At our plant in Salto de Pirapora, in the countryside of São Paulo, we were the first in the country to use part of unrecycled urban waste as an energy source for cement production. This process, called Refuse-Derived Fuel (RDF) co-processing, is widely used in North American and European countries and was introduced in Brazil in 2018, thanks to our pioneering initiative.
Urban waste is a global challenge. Brazil produces more than 78 million tons of urban waste annually, according to calculations by the Brazilian Association of Public Sanitation and Special Waste Companies (Abrelpe, for its initials in Portuguese). Approximately 41% of the garbage collected in the country is improperly disposed. RDF co-processing is a viable alternative to reduce the impact of urban waste, reduce the volume of garbage sent to landfills and transform part of this waste into energy for cement production.
In 2018, we started an unprecedented program in the cement industry in Brazil, transforming part of the garbage collected in Piracicaba and Sorocaba (in the countryside of São Paulo) into energy for the production of cement. In 2018, during the testing period for licensing, the Salto de Pirapora plant in São Paulo used 17,900 tons of RDF, resulting in a 5.3% petroleum coke substitution rate. In 2019, the unit received a permanent environmental license to use RDF. The plant has the capacity to process 65,000 tons/year.
"This technology offers environmental, social and economic benefits to both the company and the communities where we operate. Co-processing reduces the emission of greenhouse gases, reduces the volume of waste that ends up in landfills and contributes to the circular economy by enhancing the recycling chain and offering better working conditions to cooperatives, thereby generating employment and income. And we also help cities to properly dispose of urban waste," said our general manager of alternative fuels, Eduardo Porciúncula.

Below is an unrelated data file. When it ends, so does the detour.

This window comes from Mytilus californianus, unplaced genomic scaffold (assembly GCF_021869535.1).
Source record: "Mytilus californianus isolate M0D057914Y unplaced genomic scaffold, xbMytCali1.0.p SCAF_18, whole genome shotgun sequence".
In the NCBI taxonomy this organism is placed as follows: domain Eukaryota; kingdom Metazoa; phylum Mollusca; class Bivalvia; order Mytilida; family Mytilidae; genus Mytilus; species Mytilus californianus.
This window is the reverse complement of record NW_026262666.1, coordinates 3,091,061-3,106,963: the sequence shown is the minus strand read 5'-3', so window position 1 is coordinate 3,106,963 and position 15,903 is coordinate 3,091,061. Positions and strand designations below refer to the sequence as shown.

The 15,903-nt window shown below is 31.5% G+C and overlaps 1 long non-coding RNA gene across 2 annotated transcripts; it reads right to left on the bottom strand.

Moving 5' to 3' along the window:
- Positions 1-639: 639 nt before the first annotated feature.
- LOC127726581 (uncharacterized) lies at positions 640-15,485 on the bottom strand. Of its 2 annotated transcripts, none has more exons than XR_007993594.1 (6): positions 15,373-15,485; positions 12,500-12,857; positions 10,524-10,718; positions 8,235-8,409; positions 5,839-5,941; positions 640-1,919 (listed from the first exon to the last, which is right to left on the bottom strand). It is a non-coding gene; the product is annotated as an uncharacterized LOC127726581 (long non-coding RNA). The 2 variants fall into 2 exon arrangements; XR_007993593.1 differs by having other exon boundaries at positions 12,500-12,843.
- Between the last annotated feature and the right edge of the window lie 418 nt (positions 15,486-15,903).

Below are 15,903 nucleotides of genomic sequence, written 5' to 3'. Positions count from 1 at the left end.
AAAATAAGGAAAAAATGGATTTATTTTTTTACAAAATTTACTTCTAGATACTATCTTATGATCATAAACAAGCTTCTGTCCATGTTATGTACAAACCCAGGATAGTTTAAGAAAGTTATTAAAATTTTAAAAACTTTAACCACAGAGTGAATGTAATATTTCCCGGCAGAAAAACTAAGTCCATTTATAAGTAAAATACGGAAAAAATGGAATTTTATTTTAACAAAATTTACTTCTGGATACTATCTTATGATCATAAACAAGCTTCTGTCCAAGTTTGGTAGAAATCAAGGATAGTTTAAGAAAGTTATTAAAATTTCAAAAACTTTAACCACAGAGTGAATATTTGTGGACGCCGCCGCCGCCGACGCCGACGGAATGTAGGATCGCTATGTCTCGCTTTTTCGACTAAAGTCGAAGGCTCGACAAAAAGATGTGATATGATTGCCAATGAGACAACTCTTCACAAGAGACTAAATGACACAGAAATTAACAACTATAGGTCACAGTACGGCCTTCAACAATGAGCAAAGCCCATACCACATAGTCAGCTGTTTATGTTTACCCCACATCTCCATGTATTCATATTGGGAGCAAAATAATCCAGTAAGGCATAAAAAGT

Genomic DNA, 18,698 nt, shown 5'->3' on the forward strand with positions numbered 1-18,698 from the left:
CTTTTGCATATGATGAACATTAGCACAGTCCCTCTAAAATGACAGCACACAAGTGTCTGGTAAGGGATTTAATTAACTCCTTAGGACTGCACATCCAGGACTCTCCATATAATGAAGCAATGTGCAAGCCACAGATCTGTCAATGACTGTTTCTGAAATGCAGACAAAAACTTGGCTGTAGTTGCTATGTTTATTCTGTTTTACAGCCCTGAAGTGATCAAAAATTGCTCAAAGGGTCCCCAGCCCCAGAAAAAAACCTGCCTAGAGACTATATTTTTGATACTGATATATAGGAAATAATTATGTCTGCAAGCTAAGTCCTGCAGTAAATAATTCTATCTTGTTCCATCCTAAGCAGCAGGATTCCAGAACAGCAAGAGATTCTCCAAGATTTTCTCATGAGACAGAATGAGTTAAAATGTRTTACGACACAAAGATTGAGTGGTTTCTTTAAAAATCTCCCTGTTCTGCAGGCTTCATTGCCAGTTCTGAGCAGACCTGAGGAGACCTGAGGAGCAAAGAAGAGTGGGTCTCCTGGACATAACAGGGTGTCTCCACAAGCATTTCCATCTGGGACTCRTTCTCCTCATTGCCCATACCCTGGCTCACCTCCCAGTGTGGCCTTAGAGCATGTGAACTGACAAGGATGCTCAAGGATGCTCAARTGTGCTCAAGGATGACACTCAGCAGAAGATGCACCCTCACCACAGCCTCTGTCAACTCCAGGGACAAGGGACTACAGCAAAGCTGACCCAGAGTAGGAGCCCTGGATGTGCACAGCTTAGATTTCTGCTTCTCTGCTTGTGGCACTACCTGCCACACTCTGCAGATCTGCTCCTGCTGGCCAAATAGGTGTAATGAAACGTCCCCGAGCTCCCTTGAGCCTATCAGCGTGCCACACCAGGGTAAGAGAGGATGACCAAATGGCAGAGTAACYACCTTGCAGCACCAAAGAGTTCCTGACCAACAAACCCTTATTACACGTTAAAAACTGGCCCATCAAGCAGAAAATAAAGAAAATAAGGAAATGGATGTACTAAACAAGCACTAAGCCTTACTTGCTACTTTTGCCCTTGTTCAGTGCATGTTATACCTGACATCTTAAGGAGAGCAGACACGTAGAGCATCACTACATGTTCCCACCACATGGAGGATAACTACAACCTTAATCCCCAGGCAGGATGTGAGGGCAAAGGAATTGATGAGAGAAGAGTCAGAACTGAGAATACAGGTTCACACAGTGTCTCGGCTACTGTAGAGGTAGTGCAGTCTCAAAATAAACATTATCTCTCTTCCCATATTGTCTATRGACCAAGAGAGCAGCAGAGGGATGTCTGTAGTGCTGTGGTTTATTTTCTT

In the last four years (2016-2019), we invested R$ 47 million in co-processing at the Salto plant, which included equipment modernization and adaptation. In the next four years, we estimate another R$ 167 million investment.
The RDF process – Recyclable materials are sorted and sent to recycling centers. What is NOT recyclable and has energy value (example: Styrofoam, used pizza boxes, chip bags, chocolate wrappers and other used packaging), but would otherwise be sent to landfills, is now transformed into energy in our cement plants, replacing fossil fuels and reducing CO2 emissions. The remaining (organic) waste can be reused in other technologies, such as composting.
In addition to the Salto unit, our plants in Rio Branco do Sul (PR), Cuiabá (MT), Sobral (CE) and Brasília (DF) are also advancing in projects for the disposal of urban waste as an energy source. Salto de Pirapora (SP) is the only plant already operating with a permanent license. Considering these four plants, we estimate that we will be co-processing about 130,000 tons of urban waste annually, transforming it into energy in our cement kilns.
Since 1991, we have been pioneers in the use of alternative fuels in Brazil. The first type of waste we used was tires, and since then the company has been researching new materials that can replace petroleum coke as fuel in the cement manufacturing kilns, a process called co-processing.
In Brazil, 14 of our plants are co-processing or licensed to operate on alternative fuels. Our Brazilian operations use different types of biomass (such as rice hulls, wood chips, babassu coconut, sawdust and açaí pits) as fuel. In addition to biomass, we also co-process used tires and other types of industrial waste. In 2018, the company achieved a thermal substitution rate of approximately 30%.
In all, in 2018, we used 854,000 tons of biomass, tires and waste, resulting in a reduction of 521,000 tons of CO2 emissions, the equivalent of a truck driving 4,500 laps around the earth. This energy substitution prevented the use of 195,000 tons of petroleum coke. In other words, we avoided the production, transportation and use in our kilns of approximately 1,200 truckloads of this fossil, imported fuel.
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